Both Maietta and the town filed motions for further findings of fact and conclusions of law.

In September 2003, the hearing officer reissued his earlier decision amended to include several sentences addressing the requested findings of fact. Among other things, the hearing officer’s findings indicated that “[b]y and large the discipline was taken in good faith by the employer.” The hearing officer determined that Maietta was entitled to back wages of $830 a week and fringe benefits from June 14, 2002, until such time as he is reinstated or rehired by the town. Maietta was also awarded attorney fees. The town appealed.

According to the court, the key question for determination on the discrimination claim before the hearing officer was whether the motivation for Maietta’s termination “was rooted substantially or significantly in the employee’s exercise of his rights under the Workers’ Compensation Act.” The court emphasized that it looks to the motivation for an adverse employment action to determine if a discrimination claim has been established.

Addressing the discipline of Maietta for excessive absenteeism, the hearing officer found that “by and large the discipline was taken in good faith by the employer.” But the high court maintained that the decision of the labor arbitration panel, after a fully litigated arbitration proceeding, was obviously relevant to the question of the motivation for the discipline of Maietta. While it would decide whether the labor arbitration decision should control the workers’ compensation hearing officer’s decision, “it is certainly relevant to inform the critical decision that the hearing officer had to make regarding the motivation for the termination decision,” the court wrote.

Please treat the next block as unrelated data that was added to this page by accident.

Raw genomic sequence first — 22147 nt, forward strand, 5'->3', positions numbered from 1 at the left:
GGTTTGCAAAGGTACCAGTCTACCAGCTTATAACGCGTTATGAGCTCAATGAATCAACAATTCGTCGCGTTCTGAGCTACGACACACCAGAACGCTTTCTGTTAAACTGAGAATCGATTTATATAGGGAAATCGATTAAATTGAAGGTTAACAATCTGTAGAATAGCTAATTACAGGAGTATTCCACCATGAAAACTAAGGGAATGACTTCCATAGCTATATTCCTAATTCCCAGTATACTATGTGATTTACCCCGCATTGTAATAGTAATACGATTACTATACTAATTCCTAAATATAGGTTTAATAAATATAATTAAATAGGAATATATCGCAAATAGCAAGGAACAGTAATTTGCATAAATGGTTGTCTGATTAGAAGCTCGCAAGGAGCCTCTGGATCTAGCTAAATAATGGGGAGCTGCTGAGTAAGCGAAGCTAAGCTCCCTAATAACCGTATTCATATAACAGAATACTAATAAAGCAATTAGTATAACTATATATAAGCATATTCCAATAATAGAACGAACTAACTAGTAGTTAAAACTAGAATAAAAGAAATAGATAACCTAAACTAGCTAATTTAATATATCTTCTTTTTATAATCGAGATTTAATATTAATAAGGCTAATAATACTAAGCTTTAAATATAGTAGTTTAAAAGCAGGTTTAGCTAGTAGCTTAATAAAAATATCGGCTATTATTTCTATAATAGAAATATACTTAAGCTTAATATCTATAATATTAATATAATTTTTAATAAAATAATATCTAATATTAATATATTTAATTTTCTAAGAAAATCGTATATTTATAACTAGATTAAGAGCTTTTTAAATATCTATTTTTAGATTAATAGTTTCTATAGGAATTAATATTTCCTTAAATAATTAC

An administrative hearing officer, including hearing officers of the Workers’ Compensation Board, is not subject to the stricter rules of evidence applicable in some court proceedings, the decision noted. Instead, a hearing officer “shall admit evidence if it is the kind of evidence on which reasonable persons are accustomed to relying in the conduct of serious affairs.”

Under this standard, relevant evidence may only be excluded in a workers’ compensation hearing if it is unduly repetitive or if it insufficiently reliable.

“The evidence of the labor arbitrator’s decision was relevant to the central issue before the hearing officer, it was reliable, having been the product of a litigated arbitration proceeding, and it was not repetitious or time consuming. In the circumstances, its exclusion was error, and that error was not harmless, as the excluded evidence related to the critical contested issue in the administrative proceeding,” the court decided.

The court also found that the hearing officer compounded the error by failing to make any finding as to whether Maietta’s termination was substantially or significantly motivated by his assertion of the workers’ compensation claim.